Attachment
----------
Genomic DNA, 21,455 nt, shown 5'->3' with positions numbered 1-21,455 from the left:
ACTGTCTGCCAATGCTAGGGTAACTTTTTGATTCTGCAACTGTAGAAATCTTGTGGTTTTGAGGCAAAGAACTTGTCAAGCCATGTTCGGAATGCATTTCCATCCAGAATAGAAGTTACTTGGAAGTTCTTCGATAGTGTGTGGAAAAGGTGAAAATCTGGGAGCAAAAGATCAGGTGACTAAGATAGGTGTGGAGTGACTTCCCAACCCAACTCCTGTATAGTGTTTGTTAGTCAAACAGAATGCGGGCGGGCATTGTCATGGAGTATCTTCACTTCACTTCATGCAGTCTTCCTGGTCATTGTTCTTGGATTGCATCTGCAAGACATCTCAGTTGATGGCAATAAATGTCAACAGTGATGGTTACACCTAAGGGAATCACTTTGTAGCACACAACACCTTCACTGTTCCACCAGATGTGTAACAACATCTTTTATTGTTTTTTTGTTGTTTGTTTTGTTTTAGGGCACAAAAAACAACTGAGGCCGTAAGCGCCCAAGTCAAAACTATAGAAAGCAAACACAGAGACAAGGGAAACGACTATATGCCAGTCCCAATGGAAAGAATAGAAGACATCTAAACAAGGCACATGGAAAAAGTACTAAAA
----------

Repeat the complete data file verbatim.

Genomic DNA, 21,455 nt, shown 5'->3' with positions numbered 1-21,455 from the left:
ACTGTCTGCCAATGCTAGGGTAACTTTTTGATTCTGCAACTGTAGAAATCTTGTGGTTTTGAGGCAAAGAACTTGTCAAGCCATGTTCGGAATGCATTTCCATCCAGAATAGAAGTTACTTGGAAGTTCTTCGATAGTGTGTGGAAAAGGTGAAAATCTGGGAGCAAAAGATCAGGTGACTAAGATAGGTGTGGAGTGACTTCCCAACCCAACTCCTGTATAGTGTTTGTTAGTCAAACAGAATGCGGGCGGGCATTGTCATGGAGTATCTTCACTTCACTTCATGCAGTCTTCCTGGTCATTGTTCTTGGATTGCATCTGCAAGACATCTCAGTTGATGGCAATAAATGTCAACAGTGATGGTTACACCTAAGGGAATCACTTTGTAGCACACAACACCTTCACTGTTCCACCAGATGTGTAACAACATCTTTTATTGTTTTTTTGTTGTTTGTTTTGTTTTAGGGCACAAAAAACAACTGAGGCCGTAAGCGCCCAAGTCAAAACTATAGAAAGCAAACACAGAGACAAGGGAAACGACTATATGCCAGTCCCAATGGAAAGAATAGAAGACATCTAAACAAGGCACATGGAAAAAGTACTAAAA